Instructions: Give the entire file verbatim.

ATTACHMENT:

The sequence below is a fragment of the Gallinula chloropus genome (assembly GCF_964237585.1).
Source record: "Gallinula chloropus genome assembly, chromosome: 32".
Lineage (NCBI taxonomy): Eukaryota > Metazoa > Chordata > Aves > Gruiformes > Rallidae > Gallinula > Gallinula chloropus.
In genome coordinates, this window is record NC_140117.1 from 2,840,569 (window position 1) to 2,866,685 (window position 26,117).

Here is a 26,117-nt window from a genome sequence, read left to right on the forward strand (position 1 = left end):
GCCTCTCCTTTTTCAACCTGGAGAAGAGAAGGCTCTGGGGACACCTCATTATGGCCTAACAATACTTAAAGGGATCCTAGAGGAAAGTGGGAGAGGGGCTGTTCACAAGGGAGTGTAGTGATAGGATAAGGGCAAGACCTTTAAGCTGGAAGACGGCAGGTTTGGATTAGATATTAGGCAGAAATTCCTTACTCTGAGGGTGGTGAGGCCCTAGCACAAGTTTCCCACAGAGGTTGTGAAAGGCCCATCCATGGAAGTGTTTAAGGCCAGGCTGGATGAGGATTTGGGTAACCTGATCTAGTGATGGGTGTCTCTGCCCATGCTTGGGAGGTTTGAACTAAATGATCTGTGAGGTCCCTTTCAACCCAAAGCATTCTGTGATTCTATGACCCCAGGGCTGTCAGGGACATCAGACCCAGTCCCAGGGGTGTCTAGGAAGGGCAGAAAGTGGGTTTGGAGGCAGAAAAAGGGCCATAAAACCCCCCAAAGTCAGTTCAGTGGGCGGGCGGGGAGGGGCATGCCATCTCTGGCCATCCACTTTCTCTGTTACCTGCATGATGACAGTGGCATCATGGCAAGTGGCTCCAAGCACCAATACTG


The sequence below is a fragment of the Gallinula chloropus genome (assembly GCF_964237585.1).
Source record: "Gallinula chloropus genome assembly, chromosome: 32".
Lineage (NCBI taxonomy): Eukaryota > Metazoa > Chordata > Aves > Gruiformes > Rallidae > Gallinula > Gallinula chloropus.
In genome coordinates, this window is record NC_140117.1 from 2,840,569 (window position 1) to 2,866,685 (window position 26,117).

Here is a 26,117-nt window from a genome sequence, read left to right on the forward strand (position 1 = left end):
GCCTCTCCTTTTTCAACCTGGAGAAGAGAAGGCTCTGGGGACACCTCATTATGGCCTAACAATACTTAAAGGGATCCTAGAGGAAAGTGGGAGAGGGGCTGTTCACAAGGGAGTGTAGTGATAGGATAAGGGCAAGACCTTTAAGCTGGAAGACGGCAGGTTTGGATTAGATATTAGGCAGAAATTCCTTACTCTGAGGGTGGTGAGGCCCTAGCACAAGTTTCCCACAGAGGTTGTGAAAGGCCCATCCATGGAAGTGTTTAAGGCCAGGCTGGATGAGGATTTGGGTAACCTGATCTAGTGATGGGTGTCTCTGCCCATGCTTGGGAGGTTTGAACTAAATGATCTGTGAGGTCCCTTTCAACCCAAAGCATTCTGTGATTCTATGACCCCAGGGCTGTCAGGGACATCAGACCCAGTCCCAGGGGTGTCTAGGAAGGGCAGAAAGTGGGTTTGGAGGCAGAAAAAGGGCCATAAAACCCCCCAAAGTCAGTTCAGTGGGCGGGCGGGGAGGGGCATGCCATCTCTGGCCATCCACTTTCTCTGTTACCTGCATGATGACAGTGGCATCATGGCAAGTGGCTCCAAGCACCAATACTG